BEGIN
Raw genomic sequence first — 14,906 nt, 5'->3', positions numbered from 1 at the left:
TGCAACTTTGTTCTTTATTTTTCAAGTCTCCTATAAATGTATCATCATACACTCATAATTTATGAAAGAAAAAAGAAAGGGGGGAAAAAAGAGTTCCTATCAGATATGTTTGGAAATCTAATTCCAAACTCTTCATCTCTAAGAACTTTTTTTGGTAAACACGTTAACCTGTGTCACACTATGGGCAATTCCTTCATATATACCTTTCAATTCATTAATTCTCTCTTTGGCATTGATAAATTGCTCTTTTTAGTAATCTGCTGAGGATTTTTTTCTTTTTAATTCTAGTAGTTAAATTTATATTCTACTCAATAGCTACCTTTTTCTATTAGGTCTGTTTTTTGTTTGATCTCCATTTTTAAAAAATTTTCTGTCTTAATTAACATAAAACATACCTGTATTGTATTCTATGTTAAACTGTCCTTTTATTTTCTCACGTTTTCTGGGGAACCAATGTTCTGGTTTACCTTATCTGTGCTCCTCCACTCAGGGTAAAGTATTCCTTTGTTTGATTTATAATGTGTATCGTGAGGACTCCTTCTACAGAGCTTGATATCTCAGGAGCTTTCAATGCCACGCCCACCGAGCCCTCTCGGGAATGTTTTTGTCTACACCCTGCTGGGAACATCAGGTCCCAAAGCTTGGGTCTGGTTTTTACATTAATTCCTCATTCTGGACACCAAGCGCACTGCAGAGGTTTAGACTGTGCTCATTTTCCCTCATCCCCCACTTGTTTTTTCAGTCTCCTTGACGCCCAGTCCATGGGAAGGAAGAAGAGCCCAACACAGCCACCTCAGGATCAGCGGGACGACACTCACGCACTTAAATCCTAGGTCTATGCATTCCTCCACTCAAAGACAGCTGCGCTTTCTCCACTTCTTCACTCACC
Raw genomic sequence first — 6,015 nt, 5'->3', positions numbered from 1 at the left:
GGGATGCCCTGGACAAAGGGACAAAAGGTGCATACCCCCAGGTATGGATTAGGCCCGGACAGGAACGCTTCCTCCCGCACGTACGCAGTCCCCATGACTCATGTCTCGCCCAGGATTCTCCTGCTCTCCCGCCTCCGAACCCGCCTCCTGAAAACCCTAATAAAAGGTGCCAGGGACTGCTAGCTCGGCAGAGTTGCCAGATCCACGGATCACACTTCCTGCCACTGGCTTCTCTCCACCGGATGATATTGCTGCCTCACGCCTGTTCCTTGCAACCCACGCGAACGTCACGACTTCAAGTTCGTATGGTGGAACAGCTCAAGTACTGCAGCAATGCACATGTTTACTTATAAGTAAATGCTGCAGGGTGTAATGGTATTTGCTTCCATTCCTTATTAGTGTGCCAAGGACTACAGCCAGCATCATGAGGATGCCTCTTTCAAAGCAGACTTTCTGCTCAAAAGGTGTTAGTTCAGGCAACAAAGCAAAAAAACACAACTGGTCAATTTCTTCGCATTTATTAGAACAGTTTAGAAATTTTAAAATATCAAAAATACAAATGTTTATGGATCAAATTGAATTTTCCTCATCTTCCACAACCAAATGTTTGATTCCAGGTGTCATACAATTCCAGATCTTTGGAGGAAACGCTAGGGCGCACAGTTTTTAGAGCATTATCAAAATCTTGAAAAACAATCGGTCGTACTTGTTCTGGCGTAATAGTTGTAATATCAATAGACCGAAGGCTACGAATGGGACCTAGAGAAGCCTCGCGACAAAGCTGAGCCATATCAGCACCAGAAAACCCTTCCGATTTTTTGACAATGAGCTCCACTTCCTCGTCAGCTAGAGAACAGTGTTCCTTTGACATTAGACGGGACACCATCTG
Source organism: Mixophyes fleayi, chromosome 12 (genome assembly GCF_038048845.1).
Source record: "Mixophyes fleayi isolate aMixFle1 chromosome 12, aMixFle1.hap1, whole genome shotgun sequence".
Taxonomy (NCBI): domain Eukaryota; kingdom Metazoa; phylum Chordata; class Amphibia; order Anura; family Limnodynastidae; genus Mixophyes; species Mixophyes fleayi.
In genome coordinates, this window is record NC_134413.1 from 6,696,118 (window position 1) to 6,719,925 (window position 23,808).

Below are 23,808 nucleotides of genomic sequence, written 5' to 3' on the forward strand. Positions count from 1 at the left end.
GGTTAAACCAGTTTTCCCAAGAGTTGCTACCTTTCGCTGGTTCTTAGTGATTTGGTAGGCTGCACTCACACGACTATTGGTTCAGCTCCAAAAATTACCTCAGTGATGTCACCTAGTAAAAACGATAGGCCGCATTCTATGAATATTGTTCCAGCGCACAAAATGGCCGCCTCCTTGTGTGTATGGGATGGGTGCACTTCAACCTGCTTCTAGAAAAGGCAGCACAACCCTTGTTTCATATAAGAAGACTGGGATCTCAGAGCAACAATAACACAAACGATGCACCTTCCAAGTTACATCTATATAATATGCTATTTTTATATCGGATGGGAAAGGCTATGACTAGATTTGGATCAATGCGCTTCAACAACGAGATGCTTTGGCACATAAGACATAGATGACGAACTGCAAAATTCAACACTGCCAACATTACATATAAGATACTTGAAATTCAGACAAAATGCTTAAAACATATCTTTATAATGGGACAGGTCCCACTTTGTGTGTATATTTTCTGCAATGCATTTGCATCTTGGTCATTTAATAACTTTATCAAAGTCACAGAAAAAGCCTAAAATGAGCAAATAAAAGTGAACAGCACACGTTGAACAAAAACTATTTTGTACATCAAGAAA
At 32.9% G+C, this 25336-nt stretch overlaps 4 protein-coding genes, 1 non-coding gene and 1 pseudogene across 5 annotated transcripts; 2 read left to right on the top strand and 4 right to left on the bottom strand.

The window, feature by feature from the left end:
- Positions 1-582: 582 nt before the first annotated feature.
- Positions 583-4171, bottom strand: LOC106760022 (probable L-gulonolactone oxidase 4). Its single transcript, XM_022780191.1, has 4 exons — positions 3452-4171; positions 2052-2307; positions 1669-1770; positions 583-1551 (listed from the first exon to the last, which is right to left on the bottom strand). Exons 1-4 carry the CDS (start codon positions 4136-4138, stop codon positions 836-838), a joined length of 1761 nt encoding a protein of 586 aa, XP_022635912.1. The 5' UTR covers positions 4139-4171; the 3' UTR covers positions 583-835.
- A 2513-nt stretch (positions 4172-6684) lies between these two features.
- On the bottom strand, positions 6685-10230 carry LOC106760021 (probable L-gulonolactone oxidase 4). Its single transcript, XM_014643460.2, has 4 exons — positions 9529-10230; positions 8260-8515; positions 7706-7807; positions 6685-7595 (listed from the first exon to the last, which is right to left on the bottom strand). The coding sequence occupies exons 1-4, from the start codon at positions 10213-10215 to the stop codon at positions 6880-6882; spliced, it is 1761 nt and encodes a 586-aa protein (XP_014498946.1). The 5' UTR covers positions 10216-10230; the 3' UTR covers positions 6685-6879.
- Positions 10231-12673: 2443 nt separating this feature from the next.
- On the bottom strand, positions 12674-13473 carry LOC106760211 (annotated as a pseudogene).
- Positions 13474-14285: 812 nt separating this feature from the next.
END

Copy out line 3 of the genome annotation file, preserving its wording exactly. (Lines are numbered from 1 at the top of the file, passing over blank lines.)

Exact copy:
Raw genomic sequence first — 6,015 nt, 5'->3', positions numbered from 1 at the left: